Olive oil has been the liquid gold of Italian cuisine since 4,000 B.C., according to evidence found in an ancient pottery jar in central Italy. Its powers have been tapped for health reasons for millennia too! Around 350 B.C., the Greek philosopher Aristotle declared, as part of a topical rub, it could ease insomnia in elephants. (That's a problem they have?!). But we get a kick out of the writer Jane Wagner's pithy question about the lovely lipid: "If olive oil comes from olives, then where does baby oil come from?"
Enough joking around. New research in the journal Molecules shows that if you want to get the health benefits of the Mediterranean diet, you need to adopt the region's cooking methods too.
The researchers looked at the nutrition-unleashing benefits of sofrito -- it's a time-honored mix of onions, garlic and tomatoes (plus veggies such as celery and carrots) slowly sauteed in extra-virgin olive oil and added to everything from pasta and fish to steamed veggies. They found that cooking in EVOO releases bioactive compounds (polyphenols, carotenoids) in those ingredients. The result is that they are more easily absorbed and used by your gut biome and body, resulting in profound benefits to your heart health, insulin sensitivity and conversion of white fat to brown fat (which speeds up your metabolism) -- all well-known effects of the Mediterranean diet. The tomato sofrito recipe that the researchers used: 3 1/2 ounces EVOO, 14 ounces onion, 1.4 ounces garlic and a pound of tomatoes. You can scale it back proportionately.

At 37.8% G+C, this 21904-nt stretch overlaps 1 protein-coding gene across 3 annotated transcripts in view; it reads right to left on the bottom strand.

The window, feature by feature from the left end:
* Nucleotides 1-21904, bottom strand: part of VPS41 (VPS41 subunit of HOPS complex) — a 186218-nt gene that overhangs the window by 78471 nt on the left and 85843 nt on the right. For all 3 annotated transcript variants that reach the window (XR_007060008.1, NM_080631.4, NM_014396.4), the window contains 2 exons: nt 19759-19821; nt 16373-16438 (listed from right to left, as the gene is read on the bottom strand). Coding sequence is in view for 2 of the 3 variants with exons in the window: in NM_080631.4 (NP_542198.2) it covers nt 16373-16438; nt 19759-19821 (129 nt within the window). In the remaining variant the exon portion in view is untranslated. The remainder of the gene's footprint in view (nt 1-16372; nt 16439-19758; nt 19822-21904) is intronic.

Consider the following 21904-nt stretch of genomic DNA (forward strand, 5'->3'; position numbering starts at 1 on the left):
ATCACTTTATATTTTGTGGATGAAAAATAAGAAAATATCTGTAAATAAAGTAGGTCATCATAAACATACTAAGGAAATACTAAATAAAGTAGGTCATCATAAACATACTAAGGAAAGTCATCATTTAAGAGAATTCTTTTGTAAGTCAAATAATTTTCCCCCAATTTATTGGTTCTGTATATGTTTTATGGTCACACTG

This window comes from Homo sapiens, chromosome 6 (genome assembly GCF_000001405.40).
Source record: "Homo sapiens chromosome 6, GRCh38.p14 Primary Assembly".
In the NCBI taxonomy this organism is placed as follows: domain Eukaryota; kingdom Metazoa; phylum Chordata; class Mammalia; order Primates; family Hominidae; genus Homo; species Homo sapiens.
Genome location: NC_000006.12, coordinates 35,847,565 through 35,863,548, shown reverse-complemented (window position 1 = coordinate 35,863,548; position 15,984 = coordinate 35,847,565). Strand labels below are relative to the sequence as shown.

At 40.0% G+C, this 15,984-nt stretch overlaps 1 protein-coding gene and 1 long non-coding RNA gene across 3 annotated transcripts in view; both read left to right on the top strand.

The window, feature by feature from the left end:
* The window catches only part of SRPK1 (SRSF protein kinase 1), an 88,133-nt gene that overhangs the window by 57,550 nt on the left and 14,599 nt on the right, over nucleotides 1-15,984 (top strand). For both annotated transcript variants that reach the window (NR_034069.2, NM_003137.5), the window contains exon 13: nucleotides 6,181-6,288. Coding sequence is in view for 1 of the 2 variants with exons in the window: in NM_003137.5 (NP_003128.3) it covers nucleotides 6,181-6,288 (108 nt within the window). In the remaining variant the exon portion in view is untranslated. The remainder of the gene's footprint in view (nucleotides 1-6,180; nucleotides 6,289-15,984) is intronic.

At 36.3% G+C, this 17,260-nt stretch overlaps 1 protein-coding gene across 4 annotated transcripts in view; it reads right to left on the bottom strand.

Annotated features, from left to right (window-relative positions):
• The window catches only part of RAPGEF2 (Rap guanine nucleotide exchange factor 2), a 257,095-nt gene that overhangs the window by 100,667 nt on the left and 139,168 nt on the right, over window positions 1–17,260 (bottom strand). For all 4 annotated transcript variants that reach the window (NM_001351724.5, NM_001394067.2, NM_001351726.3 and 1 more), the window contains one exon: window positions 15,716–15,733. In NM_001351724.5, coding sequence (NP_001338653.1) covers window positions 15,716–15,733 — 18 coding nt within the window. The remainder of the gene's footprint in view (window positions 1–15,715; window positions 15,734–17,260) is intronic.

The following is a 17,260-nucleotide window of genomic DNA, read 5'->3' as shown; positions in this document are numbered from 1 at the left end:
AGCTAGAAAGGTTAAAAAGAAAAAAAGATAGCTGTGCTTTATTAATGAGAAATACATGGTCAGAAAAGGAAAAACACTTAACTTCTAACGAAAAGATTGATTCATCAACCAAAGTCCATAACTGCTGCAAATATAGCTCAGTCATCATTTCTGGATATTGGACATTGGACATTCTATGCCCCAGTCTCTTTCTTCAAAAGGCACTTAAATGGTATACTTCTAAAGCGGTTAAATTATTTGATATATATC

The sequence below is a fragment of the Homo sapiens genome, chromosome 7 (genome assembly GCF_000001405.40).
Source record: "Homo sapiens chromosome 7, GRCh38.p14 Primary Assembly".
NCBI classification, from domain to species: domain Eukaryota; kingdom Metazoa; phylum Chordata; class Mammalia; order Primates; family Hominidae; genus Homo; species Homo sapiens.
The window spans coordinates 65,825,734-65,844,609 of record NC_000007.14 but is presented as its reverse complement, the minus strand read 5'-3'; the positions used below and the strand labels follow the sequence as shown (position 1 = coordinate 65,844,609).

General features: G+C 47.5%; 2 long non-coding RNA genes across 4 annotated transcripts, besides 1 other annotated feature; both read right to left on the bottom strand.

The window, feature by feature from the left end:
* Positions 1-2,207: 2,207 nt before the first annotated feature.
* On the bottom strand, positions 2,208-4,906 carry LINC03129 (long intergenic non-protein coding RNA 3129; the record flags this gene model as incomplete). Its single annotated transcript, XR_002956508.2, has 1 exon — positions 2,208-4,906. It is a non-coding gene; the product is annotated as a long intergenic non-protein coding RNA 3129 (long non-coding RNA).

Mehmet Oz, M.D. is host of "The Dr. Oz Show," and Mike Roizen, M.D. is Chief Wellness Officer and Chair of Wellness Institute at Cleveland Clinic. To live your healthiest, tune into "The Dr. Oz Show" or visit www.sharecare.com.
(c) 2019 Michael Roizen, M.D. and Mehmet Oz, M.D.
Distributed by King Features Syndicate, Inc.(c) 2019 Michael Roizen, M.D. and Mehmet Oz, M.D. Distributed by King Features Syndicate, Inc.